I think I found where Gevo is getting its claim. Dr. Jason Sheehan, from the University of Minnesota, completed a Doctoral Thesis regarding carbon intensity using Gevo corn suppliers, as discussed in this Scientific American Article from 2013. The final paper6 gives us a clue.
Each data point in the chart is a farm that supplies corn to Gevo and the associated CO2e emissions. I’ve annotated where all of Gevo’s corn would need to be to meet the calculated base case with the green line. There is one single farm in the study that was calculated as a carbon sink (net -138 g/kg) using farmer completed surveys and a mass balance model; Dr. Sheehan writes:
Obviously, the combination of these three strategies (as seen in farm 6153 in Figure 32) would allow for the greatest reduction in the survey group’s emissions if they were adopted by all of the farms. More importantly, these strategies are not likely to be strictly independent of each other.
The results of the Daycent model prove this out, though we hasten to say that the number of data points available from the survey to evaluate no till practices turned out to be quite small. The conclusions we draw here are thus very preliminary, and will require much more analysis and data collection to improve the precision and accuracy of the findings.
Based on my review of the available literature in this sector, only a single data point from a preliminary survey based study in 2014 shows “negative carbon” corn. That’s not a basis for scaled production, it’s an outlier. It’s preliminary, per the paper’s author! Every Gevo farm must exceed this outlier looking result to meet the company’s claims.
Reminder, this is just for their BASE CASE. Gevo claims they have a credible path to not just -5 gCO2e/MJ fuels, but -150 g/MJ or lower!
Detecting changes in SOC (soil organic carbon) can take many years to decades due to measurement challenges caused by high spatial variability in SOC stocks (Smith, 2004). Furthermore, measurement of GHGs requires expensive equipment and technical expertise, limiting our ability to collect data with the spatial and temporal resolution necessary to inform policies and programs at a national or global scale. Thus, scientists rely on models to predict changes in SOC and GHG emissions under different scenarios to estimate the biophysical capacity of agricultural soils to mitigate climate change and reduce emissions.
Estimates of the total mitigation potential from adoption of no-till also vary widely from 68-138 MMT CO2e per year (Eagle et al. 2012, Sperow et al. 2020), largely due to variation in mitigation rates (~0.33-0.60 Tonnes CO2e per acre per year), as these studies assumed similar levels of available land area (~204-232 million acres). Assuming the climate benefits for each practice are additive, combining cover crops and no-till could result in a total CO2e reduction potential of 133-326 MMT annually. This range represents 21.5% to 52% of 2018 U.S. agricultural emissions (EPA, 2020)
An upper bound conceded by the *lobbying* (I can’t emphasize this enough) group is a reduction of roughly 0.9 tons CO2e/acre (or ~220 g/kg) from the baseline of conventional farming (300-500 g/kg). That gets us to about the +40 g/kg level from the Holka study. Indeed a far cry from negative carbon corn.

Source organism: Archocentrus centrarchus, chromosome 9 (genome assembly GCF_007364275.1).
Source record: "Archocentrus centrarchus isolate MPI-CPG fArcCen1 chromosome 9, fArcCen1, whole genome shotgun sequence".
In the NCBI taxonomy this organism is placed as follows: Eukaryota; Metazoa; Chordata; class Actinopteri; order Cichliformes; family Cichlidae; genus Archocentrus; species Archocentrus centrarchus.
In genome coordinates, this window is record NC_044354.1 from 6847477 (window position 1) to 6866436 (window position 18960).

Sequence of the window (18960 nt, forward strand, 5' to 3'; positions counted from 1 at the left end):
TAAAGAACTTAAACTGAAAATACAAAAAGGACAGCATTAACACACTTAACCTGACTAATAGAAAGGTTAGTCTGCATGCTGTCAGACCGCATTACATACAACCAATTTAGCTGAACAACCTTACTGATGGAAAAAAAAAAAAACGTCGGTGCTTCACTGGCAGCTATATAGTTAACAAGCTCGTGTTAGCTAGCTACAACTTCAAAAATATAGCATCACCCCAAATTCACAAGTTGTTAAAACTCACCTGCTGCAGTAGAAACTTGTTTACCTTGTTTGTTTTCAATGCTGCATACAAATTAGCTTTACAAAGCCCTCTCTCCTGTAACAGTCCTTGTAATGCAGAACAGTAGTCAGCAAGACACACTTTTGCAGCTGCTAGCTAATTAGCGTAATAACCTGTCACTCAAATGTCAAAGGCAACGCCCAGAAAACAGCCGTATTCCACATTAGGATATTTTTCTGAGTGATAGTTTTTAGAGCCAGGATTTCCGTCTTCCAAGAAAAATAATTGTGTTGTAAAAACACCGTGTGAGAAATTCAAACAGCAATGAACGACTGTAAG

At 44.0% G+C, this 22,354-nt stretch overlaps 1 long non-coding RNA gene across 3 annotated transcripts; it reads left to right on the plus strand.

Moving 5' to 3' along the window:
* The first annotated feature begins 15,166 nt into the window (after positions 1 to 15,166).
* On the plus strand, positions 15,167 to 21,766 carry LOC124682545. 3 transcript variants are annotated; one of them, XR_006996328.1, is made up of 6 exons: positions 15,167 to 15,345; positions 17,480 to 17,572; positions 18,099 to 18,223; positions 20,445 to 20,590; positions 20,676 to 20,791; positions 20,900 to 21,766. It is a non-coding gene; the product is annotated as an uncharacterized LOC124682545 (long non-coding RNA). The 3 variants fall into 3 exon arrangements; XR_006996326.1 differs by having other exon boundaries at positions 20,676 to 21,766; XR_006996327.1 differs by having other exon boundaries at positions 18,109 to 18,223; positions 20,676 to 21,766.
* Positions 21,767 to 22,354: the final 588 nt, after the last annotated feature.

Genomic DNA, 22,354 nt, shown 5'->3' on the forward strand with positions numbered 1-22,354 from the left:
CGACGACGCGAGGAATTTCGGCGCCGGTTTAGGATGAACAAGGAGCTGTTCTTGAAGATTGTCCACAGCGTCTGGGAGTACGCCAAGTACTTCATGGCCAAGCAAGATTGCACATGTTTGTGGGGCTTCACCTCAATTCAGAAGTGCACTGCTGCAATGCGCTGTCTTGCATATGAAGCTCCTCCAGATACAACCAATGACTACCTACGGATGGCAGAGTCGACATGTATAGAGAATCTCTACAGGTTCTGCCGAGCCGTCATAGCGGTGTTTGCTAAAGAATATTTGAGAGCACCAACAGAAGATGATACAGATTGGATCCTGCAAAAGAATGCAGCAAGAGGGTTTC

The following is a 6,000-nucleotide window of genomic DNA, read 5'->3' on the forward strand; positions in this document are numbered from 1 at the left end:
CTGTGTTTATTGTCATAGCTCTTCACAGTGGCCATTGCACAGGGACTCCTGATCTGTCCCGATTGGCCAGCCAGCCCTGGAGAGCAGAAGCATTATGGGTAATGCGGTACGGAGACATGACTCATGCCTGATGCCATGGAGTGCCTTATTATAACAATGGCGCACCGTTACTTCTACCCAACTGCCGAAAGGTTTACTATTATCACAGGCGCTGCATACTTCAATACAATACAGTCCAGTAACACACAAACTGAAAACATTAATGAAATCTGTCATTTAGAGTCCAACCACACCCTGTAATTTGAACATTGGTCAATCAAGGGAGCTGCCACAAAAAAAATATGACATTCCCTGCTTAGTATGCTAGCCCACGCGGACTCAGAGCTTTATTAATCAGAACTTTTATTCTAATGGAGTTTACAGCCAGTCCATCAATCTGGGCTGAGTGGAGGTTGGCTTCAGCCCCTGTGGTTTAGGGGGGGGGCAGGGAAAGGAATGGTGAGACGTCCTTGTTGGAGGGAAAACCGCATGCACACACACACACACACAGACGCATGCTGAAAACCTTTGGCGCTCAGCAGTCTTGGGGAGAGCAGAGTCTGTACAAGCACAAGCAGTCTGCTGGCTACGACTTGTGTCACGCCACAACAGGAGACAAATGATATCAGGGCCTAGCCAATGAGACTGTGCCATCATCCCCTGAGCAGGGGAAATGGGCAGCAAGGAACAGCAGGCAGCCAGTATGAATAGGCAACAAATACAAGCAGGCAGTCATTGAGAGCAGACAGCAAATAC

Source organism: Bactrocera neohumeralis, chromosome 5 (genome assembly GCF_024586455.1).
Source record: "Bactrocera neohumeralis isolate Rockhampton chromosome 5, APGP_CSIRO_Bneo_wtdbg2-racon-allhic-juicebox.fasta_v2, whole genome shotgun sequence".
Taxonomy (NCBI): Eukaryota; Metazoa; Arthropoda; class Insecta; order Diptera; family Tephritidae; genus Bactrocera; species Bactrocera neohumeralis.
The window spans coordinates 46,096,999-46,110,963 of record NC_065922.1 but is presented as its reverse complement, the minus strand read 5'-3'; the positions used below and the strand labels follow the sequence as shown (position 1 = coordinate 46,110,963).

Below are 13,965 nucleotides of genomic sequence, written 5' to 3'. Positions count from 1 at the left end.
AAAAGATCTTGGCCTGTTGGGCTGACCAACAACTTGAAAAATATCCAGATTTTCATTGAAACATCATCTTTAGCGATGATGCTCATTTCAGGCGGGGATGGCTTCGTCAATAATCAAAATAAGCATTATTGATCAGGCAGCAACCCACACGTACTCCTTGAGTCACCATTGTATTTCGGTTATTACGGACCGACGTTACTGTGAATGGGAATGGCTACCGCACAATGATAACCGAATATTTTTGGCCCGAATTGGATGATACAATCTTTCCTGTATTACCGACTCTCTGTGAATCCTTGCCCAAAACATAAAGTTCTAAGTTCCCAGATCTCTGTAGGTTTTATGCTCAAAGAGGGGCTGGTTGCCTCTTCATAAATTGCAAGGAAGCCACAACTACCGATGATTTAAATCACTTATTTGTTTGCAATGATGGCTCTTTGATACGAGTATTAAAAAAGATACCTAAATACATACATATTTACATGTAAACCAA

Here are some links discussing the state of carbon farming:
The Limits of Soil Carbon Sequestration - The Breakthrough Institute
To make agriculture more climate-friendly, carbon farming needs clear rules - The Conversation
Regenerative Agriculture: Good for Soil Health, but Limited Potential to Mitigate Climate Change - World Resources Institute
The Take-home Message
Gevo management, in short, is making wildly optimistic claims about monoculture carbon sequestration that is not supported by science in Academia, nor by industry lobbying groups with a huge incentive to promote carbon credits. These claims are bootstrapped to a “carbon negative” biofuel, using the widely accepted GREET model as cover. This claim has been used to raise hundreds of millions of dollars from ESG focused investors. The apparent dishonesty is truly brazen.
I think this final chart sums it up well:
To Gevo Management
Show me the data. That’s it. Right now, we are looking at a lot of assumptions that don’t appear to be based on science. This is misleading and sure looks a lot like fraud. The F-word.
You’ve got earnings coming up this week, some clarification would be nice.
I’m available at email@example.com. Let’s chat.
Until next time,
I do not trade individual stocks. I have no position in GEVO, either in common stock, options, grants, bonds, NFTs, lootboxes and have no intention to do so anytime in the future. I was not compensated for this work by any third party. This post is just my viewpoint and is extremely not investing advice.
Su, Yide et al “Biorefinery: The Production of Isobutanol from Biomass Feedstocks” Applied Science (2020)
“Life-Cycle Assessment of Corn-Based Butanol as a Potential Transportation Fuel” Argonne National Laboratory - GREET FACTOR
Holka, M and Bienkowski J “Carbon Footprint and Life-Cycle Costs of Maize Production in Conventional and Non-Inversion Tillage Systems” Agronomy 2020
Scully, M Et al “Carbon intensity of corn ethanol in the United States: state of the science.” Environmental Research Letters 2021
Zhao, Yan et al “Bioethanol from corn stover – Global warming footprint of alternative biotechnologies” School of Environment, Beijing Normal University 2020
Sheehan, John “Scenarios for low carbon corn production” PhD Thesis, University of Minnesota - Institute on the Environment (2014)